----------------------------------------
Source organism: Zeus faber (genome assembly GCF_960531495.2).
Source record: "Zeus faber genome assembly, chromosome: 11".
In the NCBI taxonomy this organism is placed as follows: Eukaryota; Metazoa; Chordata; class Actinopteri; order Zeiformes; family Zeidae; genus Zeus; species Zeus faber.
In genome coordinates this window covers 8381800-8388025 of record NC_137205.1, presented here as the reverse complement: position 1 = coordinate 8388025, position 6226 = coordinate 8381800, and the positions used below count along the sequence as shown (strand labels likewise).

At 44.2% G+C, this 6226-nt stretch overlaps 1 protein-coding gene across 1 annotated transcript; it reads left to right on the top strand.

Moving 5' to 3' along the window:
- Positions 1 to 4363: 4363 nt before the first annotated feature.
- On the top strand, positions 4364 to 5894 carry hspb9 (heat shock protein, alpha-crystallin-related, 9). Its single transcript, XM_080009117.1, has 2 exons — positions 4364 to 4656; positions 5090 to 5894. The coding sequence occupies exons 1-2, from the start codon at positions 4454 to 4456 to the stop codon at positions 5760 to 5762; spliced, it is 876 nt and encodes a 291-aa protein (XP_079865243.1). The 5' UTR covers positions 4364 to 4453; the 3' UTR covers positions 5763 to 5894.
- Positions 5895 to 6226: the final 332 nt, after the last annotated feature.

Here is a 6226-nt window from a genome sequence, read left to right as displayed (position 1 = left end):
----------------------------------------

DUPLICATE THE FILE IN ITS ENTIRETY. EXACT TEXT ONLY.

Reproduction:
Source organism: Zeus faber (genome assembly GCF_960531495.2).
Source record: "Zeus faber genome assembly, chromosome: 11".
In the NCBI taxonomy this organism is placed as follows: Eukaryota; Metazoa; Chordata; class Actinopteri; order Zeiformes; family Zeidae; genus Zeus; species Zeus faber.
In genome coordinates this window covers 8381800-8388025 of record NC_137205.1, presented here as the reverse complement: position 1 = coordinate 8388025, position 6226 = coordinate 8381800, and the positions used below count along the sequence as shown (strand labels likewise).

At 44.2% G+C, this 6226-nt stretch overlaps 1 protein-coding gene across 1 annotated transcript; it reads left to right on the top strand.

Moving 5' to 3' along the window:
- Positions 1 to 4363: 4363 nt before the first annotated feature.
- On the top strand, positions 4364 to 5894 carry hspb9 (heat shock protein, alpha-crystallin-related, 9). Its single transcript, XM_080009117.1, has 2 exons — positions 4364 to 4656; positions 5090 to 5894. The coding sequence occupies exons 1-2, from the start codon at positions 4454 to 4456 to the stop codon at positions 5760 to 5762; spliced, it is 876 nt and encodes a 291-aa protein (XP_079865243.1). The 5' UTR covers positions 4364 to 4453; the 3' UTR covers positions 5763 to 5894.
- Positions 5895 to 6226: the final 332 nt, after the last annotated feature.

Here is a 6226-nt window from a genome sequence, read left to right as displayed (position 1 = left end):